dailystalia:

"Just focus on the sound of my voice—anything you have to do.  Just concentrate.  Concentra—"

#coyfox  

wilbr:

It’s subtle but if you look closely someone cared enough about this meme to add the reflection of the text in the water.

#omg  

steampunktendencies:

Igor Verniy

#aww  

youthxcrew69:

THIS IS A CAT PLAYING IN FALL LEAVES THIS IS VERY IMPORTANT

#kitty  

mihlayn:

new zealand’s finest

#wtf  

dirtybrian:

polytropic-liar:

kateelliottsff:

jenniferrpovey:

wintersoldierfell:

ohhaiguise:

  (x)

Okay, but this movie wins the award for Best Use of Manpain, tho.

In any other movie, Raleigh would’ve spent 90 minutes being like MY PAIN IS MORE IMPORTANT THAN YOUR STUPID WAR, and instead, he snaps back into action as soon as he meets Mako. That’s awesome. But what floors me is that he uses his own grief to help Mako survive hers. He knows how awful it is to lose your family. He knows what she’s going through. And instead of whining or thinking his pain makes him entitled to opt out of his responsibilities, he empathizes with Mako, supports her, and encourages her.

Raleigh’s greatest strength is his compassion. And that’s the kind of male hero I’d like to see on my screen, please.

Plus, like, a bazillion more movies about Mako Mori.

I have a friend who thinks Pacific Rim is the best expression of true, non-toxic, GOOD masculinity in recent times.

All agreement.

Let’s talk about Stacker Pentecost in light of this, though. Because we learn, towards the end of the movie, that the day he met Mako is the day he lost his partner. He gets out of that jaeger after having piloted it alone, after having his body burned for hours by toxic radiation, after losing the person he was mentally linked to (family? partner? friend?) and what does he do? He adopts a young girl, and more than that, he promises her her right to revenge if that’s what she wants. Tries his best to keep her safe but gives her the tools and skills and support and eventually permission to fight. Respects her enough to rely on her. Gives her a home and family and meaningful, important vocation during the goddamn apocalypse. Let’s talk about the kind of masculinity that uplifts others that completely. That takes all kinds of pain and stands up in the face of it because of the people who need to see him still standing. That has purpose and drive and passion but above all understands other people and believes in them.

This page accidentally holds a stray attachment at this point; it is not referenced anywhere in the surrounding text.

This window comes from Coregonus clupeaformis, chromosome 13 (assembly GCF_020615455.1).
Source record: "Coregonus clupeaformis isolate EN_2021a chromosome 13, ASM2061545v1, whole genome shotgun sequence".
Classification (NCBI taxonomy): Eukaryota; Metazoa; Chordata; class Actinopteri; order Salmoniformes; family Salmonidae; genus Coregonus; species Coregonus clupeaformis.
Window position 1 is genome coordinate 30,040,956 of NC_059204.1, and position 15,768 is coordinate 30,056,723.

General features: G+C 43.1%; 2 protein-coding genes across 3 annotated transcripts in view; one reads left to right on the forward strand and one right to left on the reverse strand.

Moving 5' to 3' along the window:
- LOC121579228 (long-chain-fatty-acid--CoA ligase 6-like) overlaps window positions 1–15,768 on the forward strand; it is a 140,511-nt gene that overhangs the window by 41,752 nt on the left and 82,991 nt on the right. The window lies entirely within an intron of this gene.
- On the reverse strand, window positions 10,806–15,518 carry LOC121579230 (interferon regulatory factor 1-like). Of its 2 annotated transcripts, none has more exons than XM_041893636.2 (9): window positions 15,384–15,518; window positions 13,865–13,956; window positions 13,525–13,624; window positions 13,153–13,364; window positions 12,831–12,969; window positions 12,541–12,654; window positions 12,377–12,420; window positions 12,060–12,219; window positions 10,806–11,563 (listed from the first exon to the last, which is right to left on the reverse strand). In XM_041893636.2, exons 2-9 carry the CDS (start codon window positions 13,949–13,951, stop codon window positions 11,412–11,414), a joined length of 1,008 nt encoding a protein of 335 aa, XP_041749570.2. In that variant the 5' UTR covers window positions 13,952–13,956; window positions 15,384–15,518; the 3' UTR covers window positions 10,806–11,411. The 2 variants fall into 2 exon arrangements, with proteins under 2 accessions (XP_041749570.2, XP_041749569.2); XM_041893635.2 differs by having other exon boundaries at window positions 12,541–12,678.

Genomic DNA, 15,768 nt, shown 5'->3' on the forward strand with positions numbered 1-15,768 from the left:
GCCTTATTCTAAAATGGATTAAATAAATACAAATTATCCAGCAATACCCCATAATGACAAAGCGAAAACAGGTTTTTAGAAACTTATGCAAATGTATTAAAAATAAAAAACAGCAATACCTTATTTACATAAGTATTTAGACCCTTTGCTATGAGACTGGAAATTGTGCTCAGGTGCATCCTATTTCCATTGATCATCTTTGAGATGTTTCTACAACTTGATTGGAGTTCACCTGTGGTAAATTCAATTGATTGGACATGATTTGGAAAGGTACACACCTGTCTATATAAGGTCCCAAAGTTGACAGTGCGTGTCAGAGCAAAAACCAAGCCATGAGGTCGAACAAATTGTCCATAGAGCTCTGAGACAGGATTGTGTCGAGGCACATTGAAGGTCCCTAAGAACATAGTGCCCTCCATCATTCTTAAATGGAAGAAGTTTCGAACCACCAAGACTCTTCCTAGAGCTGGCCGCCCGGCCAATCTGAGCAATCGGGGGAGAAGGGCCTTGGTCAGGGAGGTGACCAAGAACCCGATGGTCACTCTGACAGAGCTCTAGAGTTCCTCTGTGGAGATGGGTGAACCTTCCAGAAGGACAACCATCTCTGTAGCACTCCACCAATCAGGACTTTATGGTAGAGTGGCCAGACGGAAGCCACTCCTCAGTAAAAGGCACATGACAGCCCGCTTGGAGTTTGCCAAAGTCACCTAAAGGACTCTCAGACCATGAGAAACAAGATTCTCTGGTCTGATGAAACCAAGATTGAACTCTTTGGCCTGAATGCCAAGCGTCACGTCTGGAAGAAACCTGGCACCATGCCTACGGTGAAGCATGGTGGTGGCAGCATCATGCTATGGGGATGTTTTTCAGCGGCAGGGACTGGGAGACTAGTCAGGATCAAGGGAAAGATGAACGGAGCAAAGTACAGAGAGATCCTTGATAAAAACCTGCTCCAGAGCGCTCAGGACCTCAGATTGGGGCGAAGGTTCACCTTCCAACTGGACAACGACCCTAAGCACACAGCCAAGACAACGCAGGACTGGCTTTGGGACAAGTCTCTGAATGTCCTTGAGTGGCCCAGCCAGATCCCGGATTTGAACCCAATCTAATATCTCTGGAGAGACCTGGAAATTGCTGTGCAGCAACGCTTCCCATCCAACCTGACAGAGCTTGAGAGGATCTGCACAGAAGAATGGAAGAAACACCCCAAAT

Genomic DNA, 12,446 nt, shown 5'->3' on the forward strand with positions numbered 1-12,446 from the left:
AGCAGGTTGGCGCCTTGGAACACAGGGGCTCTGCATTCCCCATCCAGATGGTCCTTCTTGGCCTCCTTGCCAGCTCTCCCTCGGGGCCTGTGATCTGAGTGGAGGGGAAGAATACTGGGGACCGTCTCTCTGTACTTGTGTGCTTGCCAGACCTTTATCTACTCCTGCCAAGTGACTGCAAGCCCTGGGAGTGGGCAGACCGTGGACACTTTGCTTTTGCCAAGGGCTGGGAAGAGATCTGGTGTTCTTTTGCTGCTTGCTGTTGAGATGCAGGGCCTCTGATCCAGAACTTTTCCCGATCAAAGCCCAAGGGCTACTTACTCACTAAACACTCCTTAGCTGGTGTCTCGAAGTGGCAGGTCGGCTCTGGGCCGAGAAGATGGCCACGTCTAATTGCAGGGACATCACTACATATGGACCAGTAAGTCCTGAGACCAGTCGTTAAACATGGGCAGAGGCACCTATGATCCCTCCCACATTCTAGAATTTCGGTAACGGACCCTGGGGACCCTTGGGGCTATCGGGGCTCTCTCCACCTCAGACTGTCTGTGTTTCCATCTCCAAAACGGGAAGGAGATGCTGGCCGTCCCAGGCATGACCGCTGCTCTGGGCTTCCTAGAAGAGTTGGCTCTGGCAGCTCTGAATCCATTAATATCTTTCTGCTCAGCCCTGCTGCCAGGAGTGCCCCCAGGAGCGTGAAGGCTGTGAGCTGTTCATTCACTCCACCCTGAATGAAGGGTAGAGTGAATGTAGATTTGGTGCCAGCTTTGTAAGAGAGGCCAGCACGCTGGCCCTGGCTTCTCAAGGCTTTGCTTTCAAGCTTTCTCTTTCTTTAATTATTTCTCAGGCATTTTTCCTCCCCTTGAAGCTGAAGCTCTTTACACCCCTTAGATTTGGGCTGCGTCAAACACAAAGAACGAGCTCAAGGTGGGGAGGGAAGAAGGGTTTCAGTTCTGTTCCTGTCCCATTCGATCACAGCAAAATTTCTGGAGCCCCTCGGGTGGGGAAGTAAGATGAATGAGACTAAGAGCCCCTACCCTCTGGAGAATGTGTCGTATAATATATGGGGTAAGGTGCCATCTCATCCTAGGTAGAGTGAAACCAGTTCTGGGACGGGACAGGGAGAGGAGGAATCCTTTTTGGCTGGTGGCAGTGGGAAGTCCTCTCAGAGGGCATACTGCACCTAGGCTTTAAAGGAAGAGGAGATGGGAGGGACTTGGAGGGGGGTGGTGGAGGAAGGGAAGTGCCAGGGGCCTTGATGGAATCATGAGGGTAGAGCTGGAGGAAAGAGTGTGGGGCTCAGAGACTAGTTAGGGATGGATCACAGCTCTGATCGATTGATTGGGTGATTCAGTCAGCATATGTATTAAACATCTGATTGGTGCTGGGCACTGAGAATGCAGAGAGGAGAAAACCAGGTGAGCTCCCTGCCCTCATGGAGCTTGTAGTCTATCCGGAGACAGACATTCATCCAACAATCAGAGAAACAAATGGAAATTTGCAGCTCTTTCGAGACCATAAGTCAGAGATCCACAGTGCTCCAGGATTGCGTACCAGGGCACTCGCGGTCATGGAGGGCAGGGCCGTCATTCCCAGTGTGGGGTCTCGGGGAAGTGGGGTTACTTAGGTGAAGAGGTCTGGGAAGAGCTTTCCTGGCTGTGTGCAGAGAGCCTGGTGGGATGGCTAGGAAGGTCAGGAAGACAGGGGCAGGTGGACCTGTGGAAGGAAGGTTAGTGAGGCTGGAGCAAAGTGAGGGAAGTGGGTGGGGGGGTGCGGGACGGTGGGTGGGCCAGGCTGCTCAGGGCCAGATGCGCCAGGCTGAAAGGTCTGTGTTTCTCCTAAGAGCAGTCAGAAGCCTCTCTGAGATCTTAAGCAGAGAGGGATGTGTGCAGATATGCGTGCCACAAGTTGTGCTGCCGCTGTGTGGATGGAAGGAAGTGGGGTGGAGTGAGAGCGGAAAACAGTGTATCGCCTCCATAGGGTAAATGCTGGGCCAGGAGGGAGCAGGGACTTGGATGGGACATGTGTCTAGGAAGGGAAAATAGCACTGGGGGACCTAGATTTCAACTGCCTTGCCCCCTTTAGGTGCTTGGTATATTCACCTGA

Stacker fucking Pentecost everybody.

I have a friend who thinks Pacific Rim is the best expression of true, non-toxic, GOOD masculinity in recent times.

^ THIS.

#lmao  

onlylolgifs:

baby arctic fox tries to eat a man alive

#aww   #fox  

ittybittymanatee:

envianne:

[x]

 

image

what a ride \o/

#:)  

the-bucky-barnes:

Most of the intelligence community doesn’t believe he exists. The ones that do call him the Winter Soldier. He’s credited over two dozen assassinations in the last 50 years.

#same  

walkingthroughstarlight:

I grew up in a poly household. My mother was married to two men who loved her dearly and they were the best of friends. I use past tense due to the fact that one of my fathers passed away a few years back.

I grew up in one of the most stable, loving households I can imagine. I had tons of support from all three of my parents, I never felt alone, and I never felt confused about my parents relationship.

Were other people confused when I told them about my parents? Sure. Did it take some time for them to understand my parents relationship? Yep. And the reaction I got every single time from other kids once they understood? “That’s so awesome!”

Growing up in a poly house did not hurt me, confuse me, or make my life difficult. It sure as hell wasn’t abusive.

Healthy poly relationships do not hurt children.

#good